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Consuming more vitamin D during pregnancy can reduce risk of high blood pressure for infants, study finds

Researchers say the supplement could be particularly important for women with preeclampsia

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Recent studies have highlighted how low levels of vitamin D during pregnancy can affect newborns’ development. Now, a new study is exploring how the supplement can be effective in maintaining healthy blood pressure for infants. 

According to researchers from Johns Hopkins University, vitamin D is an important supplement for women with preeclampsia because it has been found to promote better blood pressure for newborns through childhood. 

“There is increasing evidence that cardiovascular disease risk is, to a great extent, programmed in the womb, and we now see that it may be vitamin D that alters this programming in a beneficial fashion,” said researcher Noel Mueller, PhD. 

The benefits of vitamin D

To see how vitamin D could affect newborns’ blood pressure, the researchers analyzed data from Boston Medical Center, which included information on over 750 mothers and infants. The study included data on the mothers’ vitamin D levels during pregnancy, with the researchers regularly checking children’s blood pressure from the time they were three years old through the age of 18.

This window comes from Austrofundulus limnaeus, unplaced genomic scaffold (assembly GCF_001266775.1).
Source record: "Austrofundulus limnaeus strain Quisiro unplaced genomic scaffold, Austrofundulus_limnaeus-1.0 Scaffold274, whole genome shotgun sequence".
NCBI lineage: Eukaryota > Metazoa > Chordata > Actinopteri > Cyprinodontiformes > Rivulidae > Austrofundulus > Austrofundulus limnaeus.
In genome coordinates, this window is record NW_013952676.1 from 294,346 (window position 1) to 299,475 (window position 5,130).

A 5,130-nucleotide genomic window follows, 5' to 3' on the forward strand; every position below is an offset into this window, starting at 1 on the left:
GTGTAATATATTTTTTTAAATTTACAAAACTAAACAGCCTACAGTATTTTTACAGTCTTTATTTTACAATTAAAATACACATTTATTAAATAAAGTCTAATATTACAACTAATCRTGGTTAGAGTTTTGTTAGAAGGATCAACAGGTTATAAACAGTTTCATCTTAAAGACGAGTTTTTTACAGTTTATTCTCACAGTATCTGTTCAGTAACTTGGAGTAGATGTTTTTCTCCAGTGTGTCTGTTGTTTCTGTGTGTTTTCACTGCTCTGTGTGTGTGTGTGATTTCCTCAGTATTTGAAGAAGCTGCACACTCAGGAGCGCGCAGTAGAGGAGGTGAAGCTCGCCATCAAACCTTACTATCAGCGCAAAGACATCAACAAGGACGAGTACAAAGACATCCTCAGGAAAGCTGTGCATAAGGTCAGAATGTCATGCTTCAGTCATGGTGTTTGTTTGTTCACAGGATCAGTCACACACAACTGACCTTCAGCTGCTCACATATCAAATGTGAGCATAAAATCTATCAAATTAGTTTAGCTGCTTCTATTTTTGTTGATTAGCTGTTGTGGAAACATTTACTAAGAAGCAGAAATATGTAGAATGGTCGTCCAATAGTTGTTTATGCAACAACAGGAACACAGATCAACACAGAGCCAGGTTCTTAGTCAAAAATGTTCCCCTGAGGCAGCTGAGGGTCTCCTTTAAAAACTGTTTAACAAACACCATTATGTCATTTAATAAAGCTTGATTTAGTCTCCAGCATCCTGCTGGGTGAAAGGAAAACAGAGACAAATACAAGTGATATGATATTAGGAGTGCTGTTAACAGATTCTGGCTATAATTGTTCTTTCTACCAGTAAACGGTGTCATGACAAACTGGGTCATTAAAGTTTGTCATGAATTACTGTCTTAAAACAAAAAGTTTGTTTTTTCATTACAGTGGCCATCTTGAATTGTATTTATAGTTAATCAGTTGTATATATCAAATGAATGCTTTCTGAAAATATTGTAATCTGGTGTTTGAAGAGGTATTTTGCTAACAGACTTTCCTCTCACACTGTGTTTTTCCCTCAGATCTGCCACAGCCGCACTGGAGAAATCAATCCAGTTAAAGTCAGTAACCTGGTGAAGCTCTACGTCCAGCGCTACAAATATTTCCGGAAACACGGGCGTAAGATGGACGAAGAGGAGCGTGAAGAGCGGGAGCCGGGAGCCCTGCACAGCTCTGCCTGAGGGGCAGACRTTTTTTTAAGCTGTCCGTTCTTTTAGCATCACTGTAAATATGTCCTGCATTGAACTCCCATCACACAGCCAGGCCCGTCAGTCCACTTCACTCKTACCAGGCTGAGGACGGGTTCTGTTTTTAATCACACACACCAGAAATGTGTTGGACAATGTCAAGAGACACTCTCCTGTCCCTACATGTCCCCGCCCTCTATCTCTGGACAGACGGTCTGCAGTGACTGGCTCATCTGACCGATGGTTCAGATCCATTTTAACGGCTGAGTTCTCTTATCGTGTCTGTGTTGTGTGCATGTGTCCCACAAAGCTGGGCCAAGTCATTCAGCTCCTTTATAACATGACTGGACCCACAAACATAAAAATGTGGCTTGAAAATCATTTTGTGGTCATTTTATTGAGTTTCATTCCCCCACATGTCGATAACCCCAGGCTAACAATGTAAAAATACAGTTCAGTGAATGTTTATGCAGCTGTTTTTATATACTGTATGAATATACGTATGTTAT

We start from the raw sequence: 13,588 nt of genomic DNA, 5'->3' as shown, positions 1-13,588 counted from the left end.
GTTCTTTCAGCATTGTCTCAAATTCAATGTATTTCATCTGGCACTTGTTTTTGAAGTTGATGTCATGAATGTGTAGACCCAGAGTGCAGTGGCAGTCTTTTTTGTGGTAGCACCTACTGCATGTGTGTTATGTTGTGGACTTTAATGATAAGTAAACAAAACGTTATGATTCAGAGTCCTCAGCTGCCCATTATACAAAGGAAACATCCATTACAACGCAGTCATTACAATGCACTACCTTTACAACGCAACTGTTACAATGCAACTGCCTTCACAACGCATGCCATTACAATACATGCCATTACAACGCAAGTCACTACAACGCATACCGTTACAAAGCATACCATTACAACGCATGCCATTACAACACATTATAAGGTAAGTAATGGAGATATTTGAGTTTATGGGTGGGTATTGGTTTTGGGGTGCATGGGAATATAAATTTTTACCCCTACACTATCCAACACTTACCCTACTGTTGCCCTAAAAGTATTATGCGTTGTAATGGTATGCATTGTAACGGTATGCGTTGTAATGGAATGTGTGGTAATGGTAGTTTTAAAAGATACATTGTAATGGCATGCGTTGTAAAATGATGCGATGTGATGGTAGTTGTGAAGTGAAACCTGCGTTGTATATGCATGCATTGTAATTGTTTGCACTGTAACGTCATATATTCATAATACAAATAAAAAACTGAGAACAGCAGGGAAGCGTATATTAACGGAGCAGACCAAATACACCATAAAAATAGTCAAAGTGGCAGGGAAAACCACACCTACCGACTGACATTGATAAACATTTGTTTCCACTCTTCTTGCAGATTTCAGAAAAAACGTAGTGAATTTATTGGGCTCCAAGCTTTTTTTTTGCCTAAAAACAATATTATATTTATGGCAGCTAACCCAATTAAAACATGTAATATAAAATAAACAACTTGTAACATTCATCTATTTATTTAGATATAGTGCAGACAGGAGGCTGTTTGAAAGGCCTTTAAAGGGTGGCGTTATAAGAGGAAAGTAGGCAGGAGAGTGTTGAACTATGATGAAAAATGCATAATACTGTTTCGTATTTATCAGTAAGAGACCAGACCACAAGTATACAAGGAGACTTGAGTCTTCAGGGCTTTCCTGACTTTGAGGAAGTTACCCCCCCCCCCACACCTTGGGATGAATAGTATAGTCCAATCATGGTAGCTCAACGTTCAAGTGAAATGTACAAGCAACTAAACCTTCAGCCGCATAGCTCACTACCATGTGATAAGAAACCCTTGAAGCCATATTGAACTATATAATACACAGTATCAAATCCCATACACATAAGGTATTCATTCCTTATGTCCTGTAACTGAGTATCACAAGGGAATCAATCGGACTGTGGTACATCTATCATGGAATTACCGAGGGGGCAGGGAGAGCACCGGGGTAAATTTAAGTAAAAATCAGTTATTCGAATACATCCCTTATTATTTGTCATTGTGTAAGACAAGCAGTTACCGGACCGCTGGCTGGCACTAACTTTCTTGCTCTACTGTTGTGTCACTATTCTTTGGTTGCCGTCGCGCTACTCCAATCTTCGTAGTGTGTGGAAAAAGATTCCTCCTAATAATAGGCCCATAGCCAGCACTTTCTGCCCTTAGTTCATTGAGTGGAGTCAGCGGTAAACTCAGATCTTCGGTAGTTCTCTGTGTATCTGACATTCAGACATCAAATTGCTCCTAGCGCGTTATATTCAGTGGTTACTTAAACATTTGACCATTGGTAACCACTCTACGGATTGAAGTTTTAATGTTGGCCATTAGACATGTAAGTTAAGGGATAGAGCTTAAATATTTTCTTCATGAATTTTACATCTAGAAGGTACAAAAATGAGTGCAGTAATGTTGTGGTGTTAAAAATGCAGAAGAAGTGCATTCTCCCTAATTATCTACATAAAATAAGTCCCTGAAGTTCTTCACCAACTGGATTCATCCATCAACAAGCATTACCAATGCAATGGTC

The researchers kids were more likely to have high blood pressure when their mothers experienced preeclampsia during pregnancy. However, they also learned that vitamin D could be an effective way to reduce the risk of kids developing high blood pressure. 

Kids who received the highest levels of vitamin D maintained healthy blood pressure readings throughout childhood, regardless of what their mothers’ blood pressure status was during pregnancy. Conversely, those who received the lowest levels of vitamin D during pregnancy were more likely to have elevated blood pressure readings -- especially when their mothers struggled with preeclampsia. 

While consumers should always consult with their doctors before starting a new supplement regimen, these findings are important because they could lead to better health outcomes for kids. Moving forward, the researchers hope that more research is done in this area to better understand this link between maternal vitamin D levels and blood pressure. 

“If other epidemiological studies confirm these findings, then randomized trials would be needed to determine conclusively if higher vitamin D in mothers at risk of preeclampsia protects against childhood high blood pressure,” said Dr. Mueller. 

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